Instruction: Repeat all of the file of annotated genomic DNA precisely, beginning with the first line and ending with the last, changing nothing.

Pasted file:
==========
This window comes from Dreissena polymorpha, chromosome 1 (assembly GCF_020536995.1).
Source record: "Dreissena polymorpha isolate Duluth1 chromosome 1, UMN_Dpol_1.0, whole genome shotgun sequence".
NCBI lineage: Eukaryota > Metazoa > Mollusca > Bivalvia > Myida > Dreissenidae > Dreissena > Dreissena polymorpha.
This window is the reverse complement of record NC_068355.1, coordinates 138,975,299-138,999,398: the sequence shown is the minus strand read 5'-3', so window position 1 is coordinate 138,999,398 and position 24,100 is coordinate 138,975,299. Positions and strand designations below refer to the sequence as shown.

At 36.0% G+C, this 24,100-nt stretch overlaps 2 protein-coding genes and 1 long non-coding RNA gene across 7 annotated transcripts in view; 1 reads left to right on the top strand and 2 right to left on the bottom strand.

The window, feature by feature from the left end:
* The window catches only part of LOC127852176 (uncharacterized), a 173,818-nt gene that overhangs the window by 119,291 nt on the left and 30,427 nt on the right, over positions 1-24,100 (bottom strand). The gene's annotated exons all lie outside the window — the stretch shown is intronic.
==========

This window comes from Dreissena polymorpha, chromosome 1 (assembly GCF_020536995.1).
Source record: "Dreissena polymorpha isolate Duluth1 chromosome 1, UMN_Dpol_1.0, whole genome shotgun sequence".
NCBI lineage: Eukaryota > Metazoa > Mollusca > Bivalvia > Myida > Dreissenidae > Dreissena > Dreissena polymorpha.
This window is the reverse complement of record NC_068355.1, coordinates 138,975,299-138,999,398: the sequence shown is the minus strand read 5'-3', so window position 1 is coordinate 138,999,398 and position 24,100 is coordinate 138,975,299. Positions and strand designations below refer to the sequence as shown.

At 36.0% G+C, this 24,100-nt stretch overlaps 2 protein-coding genes and 1 long non-coding RNA gene across 7 annotated transcripts in view; 1 reads left to right on the top strand and 2 right to left on the bottom strand.

The window, feature by feature from the left end:
* The window catches only part of LOC127852176 (uncharacterized), a 173,818-nt gene that overhangs the window by 119,291 nt on the left and 30,427 nt on the right, over positions 1-24,100 (bottom strand). The gene's annotated exons all lie outside the window — the stretch shown is intronic.